Quade helping Castro with mental approach
Cubs manager to make sure shortstop practices with intensity
PHOENIX -- The education of Starlin Castro continued on Wednesday.
Cubs manager Mike Quade met with the young shortstop in his office to talk about practicing as if he's in game situations. The Cubs have been sloppy this spring, committing 14 errors in four games, including five more Wednesday in a 12-5 loss to the Brewers.
After watching Castro commit 27 errors in his rookie season last year, the Cubs want to make sure his mistakes aren't because of mental lapses.
"You think about work intensity, you think about mental stuff, how best to get a lot of the stuff done," Quade said of the overall defense. "One thing I know for sure is, I watch early work every day and guys are working. You start with that. So, is it game situations? In 'Cassie's' situation, is it inexperience? Is it concentration or focus? You try to deal with that."
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What the Cubs will try is demanding a more intense approach in practice sessions for Castro, who turns 21 on March 24. Infield coach Ivan DeJesus, who went to the Dominican Republic to work with Castro for one week on his throwing mechanics, will be in charge of the amped-up sessions.
"Somehow, some way put yourself in a game situation and play for keeps," Quade said of the message to Castro.
Castro has made two errors so far, including his second on Wednesday in a three-error first inning.
"There's an adjustment when you go from doing early work to playing defense the whole nine yards," infielder Jeff Baker said. "You can do your drills, but once the game gets amped up, there's still an adjustment period to how fast the speed of the game is, and you're still getting used to that. I don't think it's a concern at all."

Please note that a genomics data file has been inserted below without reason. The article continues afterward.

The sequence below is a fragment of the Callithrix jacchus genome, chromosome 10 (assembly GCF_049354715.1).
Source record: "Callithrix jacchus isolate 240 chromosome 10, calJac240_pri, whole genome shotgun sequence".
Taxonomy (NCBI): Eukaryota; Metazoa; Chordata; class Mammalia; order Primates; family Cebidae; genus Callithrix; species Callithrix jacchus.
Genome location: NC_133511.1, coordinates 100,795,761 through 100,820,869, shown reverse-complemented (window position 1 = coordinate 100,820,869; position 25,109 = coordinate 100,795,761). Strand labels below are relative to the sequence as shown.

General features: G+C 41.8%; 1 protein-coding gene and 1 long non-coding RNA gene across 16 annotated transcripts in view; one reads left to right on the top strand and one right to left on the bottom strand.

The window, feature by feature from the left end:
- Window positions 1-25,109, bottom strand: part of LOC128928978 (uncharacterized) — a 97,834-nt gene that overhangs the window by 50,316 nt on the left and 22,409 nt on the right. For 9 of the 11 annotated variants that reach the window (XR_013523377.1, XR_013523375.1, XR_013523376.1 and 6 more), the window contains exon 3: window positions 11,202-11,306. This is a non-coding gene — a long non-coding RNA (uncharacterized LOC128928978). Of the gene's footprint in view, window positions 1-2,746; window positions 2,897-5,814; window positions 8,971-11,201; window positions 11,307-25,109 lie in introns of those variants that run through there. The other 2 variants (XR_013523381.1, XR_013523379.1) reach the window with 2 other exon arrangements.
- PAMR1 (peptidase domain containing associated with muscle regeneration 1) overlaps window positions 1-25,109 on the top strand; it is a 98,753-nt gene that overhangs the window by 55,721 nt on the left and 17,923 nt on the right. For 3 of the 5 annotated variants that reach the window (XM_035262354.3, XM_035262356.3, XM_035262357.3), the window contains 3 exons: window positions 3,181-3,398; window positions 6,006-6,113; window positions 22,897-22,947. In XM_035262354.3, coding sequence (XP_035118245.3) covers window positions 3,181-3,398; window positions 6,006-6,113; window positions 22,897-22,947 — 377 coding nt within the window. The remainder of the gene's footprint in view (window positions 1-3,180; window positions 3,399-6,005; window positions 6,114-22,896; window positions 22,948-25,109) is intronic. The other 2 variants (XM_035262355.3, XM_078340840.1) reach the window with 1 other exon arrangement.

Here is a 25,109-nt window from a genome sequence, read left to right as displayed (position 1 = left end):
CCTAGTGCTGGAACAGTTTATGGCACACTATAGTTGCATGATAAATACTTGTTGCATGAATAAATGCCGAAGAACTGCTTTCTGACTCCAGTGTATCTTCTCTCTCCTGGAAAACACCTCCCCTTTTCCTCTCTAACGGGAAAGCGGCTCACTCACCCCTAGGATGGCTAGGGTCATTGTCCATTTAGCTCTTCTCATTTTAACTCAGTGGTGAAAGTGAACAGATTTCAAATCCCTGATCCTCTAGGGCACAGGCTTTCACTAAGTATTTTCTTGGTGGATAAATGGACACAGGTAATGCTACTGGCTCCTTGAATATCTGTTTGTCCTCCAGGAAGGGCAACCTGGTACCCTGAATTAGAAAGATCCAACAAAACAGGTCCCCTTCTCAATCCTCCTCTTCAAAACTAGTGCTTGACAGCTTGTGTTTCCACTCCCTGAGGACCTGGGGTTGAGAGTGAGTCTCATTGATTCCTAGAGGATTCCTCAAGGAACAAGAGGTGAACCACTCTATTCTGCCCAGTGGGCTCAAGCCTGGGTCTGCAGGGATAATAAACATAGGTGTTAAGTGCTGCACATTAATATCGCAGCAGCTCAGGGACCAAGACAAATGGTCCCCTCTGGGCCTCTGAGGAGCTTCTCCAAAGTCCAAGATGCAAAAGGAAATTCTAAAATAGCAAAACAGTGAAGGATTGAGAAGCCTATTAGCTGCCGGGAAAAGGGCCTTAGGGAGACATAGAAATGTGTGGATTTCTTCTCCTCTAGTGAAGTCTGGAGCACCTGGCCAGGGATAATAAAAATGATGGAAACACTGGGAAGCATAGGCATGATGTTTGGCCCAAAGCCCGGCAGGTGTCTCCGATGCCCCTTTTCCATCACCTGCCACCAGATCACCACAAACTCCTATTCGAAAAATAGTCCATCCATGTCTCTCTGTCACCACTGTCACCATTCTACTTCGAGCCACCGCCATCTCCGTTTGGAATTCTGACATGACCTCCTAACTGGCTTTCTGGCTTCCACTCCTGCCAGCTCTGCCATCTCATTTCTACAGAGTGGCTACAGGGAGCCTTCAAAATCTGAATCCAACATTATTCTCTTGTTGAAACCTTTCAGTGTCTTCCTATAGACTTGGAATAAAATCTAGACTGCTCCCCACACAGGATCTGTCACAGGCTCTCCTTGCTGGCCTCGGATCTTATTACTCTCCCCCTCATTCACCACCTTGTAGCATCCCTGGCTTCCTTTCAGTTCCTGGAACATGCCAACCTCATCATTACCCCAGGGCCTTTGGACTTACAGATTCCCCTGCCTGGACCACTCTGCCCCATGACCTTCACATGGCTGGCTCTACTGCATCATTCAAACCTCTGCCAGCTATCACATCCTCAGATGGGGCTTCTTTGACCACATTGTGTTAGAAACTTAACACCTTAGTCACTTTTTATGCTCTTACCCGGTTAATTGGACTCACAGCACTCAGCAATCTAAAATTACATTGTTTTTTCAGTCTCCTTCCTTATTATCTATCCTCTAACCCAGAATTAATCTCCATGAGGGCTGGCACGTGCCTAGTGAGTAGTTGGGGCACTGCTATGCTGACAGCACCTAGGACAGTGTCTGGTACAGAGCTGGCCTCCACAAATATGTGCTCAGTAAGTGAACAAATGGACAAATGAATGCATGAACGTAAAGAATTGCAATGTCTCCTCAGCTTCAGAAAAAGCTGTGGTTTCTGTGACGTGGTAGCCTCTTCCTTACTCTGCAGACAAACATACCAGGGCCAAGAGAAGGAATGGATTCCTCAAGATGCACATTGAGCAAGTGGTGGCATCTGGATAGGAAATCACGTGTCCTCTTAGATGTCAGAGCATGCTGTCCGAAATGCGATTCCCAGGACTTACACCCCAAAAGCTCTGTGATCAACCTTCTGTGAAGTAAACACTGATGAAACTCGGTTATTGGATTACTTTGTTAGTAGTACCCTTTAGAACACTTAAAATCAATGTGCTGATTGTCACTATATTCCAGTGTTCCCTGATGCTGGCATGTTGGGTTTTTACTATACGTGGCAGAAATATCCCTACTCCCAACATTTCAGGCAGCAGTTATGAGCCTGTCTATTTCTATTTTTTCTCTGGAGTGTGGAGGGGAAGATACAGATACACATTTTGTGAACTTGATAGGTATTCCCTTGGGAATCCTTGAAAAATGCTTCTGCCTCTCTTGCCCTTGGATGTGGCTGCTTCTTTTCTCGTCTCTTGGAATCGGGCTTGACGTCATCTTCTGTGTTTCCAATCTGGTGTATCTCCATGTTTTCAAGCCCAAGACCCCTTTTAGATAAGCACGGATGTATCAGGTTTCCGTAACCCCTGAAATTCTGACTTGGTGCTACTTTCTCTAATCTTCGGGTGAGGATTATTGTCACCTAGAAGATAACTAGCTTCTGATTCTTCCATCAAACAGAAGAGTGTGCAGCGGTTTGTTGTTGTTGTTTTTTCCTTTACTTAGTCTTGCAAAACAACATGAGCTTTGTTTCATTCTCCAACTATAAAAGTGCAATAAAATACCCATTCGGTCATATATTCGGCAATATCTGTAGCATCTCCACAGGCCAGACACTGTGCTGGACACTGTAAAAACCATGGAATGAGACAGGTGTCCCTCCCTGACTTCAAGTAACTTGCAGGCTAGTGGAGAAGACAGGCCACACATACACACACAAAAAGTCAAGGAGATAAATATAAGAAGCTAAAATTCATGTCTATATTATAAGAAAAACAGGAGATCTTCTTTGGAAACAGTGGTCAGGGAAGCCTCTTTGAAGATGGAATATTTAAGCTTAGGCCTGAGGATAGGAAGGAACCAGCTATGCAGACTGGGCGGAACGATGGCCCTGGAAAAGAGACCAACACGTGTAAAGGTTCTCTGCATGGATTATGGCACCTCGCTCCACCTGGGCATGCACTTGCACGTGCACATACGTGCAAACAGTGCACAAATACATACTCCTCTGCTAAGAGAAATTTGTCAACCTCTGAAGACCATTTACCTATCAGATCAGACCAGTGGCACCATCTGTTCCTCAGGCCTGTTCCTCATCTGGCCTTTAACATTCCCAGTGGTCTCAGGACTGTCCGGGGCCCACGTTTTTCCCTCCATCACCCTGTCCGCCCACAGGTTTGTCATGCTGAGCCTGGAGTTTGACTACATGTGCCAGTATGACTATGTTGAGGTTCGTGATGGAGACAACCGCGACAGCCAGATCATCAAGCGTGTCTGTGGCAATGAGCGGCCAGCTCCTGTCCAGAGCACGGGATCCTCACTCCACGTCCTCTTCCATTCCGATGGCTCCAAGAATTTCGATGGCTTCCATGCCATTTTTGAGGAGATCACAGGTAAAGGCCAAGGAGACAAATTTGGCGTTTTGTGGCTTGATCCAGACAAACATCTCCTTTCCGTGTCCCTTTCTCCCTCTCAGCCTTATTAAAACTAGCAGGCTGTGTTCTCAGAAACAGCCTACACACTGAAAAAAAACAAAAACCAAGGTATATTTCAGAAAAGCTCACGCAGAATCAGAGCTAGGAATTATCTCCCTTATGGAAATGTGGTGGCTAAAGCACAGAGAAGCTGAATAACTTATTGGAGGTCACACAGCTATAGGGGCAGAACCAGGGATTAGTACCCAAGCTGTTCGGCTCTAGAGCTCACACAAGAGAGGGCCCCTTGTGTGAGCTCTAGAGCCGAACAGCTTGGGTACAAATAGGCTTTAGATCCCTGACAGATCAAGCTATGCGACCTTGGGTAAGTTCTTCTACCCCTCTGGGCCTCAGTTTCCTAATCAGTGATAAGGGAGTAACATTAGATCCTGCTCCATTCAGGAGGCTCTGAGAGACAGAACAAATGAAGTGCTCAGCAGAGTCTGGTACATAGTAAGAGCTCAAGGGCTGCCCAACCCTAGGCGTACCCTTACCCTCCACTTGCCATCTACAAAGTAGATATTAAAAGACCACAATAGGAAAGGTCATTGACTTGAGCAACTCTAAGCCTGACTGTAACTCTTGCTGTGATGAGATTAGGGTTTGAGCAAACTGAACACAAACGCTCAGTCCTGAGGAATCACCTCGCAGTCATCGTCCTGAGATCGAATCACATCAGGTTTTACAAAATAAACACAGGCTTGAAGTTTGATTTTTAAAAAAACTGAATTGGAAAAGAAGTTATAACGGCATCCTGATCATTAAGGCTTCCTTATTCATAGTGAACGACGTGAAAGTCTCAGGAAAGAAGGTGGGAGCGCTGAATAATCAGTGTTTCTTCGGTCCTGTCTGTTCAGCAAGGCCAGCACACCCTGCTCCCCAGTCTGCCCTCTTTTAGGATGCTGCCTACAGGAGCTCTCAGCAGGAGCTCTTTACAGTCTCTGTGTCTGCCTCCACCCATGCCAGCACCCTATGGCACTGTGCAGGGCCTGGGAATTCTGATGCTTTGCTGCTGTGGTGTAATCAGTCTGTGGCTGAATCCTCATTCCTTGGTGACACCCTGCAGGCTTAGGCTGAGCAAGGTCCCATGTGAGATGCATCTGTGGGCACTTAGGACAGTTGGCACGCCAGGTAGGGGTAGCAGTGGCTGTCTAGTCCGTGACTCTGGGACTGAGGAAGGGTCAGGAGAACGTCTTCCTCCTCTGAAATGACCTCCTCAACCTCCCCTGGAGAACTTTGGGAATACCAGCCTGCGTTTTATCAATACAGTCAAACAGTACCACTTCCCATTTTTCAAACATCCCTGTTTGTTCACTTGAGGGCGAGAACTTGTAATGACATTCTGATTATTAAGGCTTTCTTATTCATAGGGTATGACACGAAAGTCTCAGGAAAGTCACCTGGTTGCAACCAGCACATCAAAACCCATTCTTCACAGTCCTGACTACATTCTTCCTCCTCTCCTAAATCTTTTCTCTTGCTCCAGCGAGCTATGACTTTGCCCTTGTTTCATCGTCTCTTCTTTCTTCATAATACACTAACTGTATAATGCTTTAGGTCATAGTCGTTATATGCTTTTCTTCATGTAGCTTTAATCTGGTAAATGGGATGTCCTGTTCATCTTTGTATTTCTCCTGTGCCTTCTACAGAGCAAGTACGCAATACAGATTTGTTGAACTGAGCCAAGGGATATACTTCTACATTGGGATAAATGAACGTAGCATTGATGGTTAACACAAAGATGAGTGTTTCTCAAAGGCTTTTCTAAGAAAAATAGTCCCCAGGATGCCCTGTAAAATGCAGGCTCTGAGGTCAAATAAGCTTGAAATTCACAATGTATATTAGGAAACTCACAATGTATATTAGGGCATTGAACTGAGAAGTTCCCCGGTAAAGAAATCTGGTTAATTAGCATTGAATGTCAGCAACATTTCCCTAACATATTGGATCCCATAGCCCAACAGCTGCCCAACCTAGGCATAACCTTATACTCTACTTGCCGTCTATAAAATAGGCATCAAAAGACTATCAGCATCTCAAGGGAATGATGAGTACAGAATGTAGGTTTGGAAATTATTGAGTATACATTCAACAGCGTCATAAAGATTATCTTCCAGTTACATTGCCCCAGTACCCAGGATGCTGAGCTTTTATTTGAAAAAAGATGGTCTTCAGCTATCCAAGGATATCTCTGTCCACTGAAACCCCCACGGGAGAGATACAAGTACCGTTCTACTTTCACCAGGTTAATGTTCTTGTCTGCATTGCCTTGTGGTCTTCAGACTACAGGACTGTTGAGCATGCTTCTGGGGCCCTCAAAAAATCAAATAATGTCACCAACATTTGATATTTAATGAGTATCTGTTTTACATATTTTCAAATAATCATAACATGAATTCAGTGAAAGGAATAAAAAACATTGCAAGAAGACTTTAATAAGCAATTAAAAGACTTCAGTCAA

Baker said wait until the last two weeks of Spring Training. That's when players shift gears.
"It's not that these first two weeks aren't important," Baker said, "but there will be an adjustment period doing your stuff. Whether you've been inside in a high school gym or outside taking ground balls, there's a difference.
"I think guys are aware we need to play better defense and guys are focused on playing better defense. It's a process, like anything else. Hopefully we'll come out and win when it counts April 1."
Cubs pitcher Ryan Dempster joked after Tuesday's game that Quade would start cutting off fingers for each error made.
"My only thing about that is for the issues we're dealing with now, if we start removing fingers, then we'll really have trouble," Quade said. "That was Demp's line? Good for him to keep a sense of humor."
Carrie Muskat is a reporter for MLB.com. She writes a blog, Muskat Ramblings, and you can follow her on Twitter @CarrieMuskat. This story was not subject to the approval of Major League Baseball or its clubs.